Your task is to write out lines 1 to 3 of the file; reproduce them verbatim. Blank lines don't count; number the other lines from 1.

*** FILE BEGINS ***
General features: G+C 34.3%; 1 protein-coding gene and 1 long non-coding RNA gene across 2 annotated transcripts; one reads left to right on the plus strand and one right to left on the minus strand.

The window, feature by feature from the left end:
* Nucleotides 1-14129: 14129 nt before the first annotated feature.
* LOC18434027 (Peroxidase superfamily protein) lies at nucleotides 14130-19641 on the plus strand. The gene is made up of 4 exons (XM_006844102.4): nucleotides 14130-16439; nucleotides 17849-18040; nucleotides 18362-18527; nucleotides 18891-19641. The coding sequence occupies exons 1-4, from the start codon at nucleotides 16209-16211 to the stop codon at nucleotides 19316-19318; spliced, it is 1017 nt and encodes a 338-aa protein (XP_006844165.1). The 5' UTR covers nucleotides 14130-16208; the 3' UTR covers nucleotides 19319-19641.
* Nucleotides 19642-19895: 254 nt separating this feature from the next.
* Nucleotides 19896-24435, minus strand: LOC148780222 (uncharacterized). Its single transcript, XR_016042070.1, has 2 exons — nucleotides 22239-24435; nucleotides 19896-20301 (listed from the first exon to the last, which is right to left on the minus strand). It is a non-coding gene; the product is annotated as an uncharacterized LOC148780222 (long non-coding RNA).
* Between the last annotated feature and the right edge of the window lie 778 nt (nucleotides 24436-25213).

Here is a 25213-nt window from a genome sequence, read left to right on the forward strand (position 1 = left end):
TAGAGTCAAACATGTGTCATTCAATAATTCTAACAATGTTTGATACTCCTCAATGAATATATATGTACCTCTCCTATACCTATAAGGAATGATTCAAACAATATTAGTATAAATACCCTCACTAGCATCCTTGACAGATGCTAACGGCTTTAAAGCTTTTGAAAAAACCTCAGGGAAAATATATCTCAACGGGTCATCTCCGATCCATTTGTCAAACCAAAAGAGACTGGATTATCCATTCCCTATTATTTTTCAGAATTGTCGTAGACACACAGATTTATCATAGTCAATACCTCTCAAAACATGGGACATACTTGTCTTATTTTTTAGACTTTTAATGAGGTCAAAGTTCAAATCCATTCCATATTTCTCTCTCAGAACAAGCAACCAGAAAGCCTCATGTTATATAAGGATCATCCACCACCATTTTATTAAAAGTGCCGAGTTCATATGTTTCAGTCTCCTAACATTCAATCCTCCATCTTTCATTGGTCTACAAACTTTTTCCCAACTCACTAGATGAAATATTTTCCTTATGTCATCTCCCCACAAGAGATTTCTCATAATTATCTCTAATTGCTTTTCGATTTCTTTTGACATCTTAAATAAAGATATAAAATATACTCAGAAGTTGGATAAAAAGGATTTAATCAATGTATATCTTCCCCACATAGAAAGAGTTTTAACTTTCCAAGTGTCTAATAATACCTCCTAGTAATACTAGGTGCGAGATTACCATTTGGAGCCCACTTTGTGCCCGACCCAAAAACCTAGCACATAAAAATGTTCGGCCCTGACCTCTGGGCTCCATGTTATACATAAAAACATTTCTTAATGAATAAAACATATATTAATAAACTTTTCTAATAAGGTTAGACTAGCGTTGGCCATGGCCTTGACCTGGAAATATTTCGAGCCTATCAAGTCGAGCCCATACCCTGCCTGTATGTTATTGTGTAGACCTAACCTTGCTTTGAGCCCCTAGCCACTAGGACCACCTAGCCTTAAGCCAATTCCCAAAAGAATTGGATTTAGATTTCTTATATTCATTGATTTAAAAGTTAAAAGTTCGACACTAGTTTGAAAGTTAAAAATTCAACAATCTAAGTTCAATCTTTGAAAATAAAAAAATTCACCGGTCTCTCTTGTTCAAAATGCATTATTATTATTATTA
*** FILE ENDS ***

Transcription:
General features: G+C 34.3%; 1 protein-coding gene and 1 long non-coding RNA gene across 2 annotated transcripts; one reads left to right on the plus strand and one right to left on the minus strand.

The window, feature by feature from the left end:
* Nucleotides 1-14129: 14129 nt before the first annotated feature.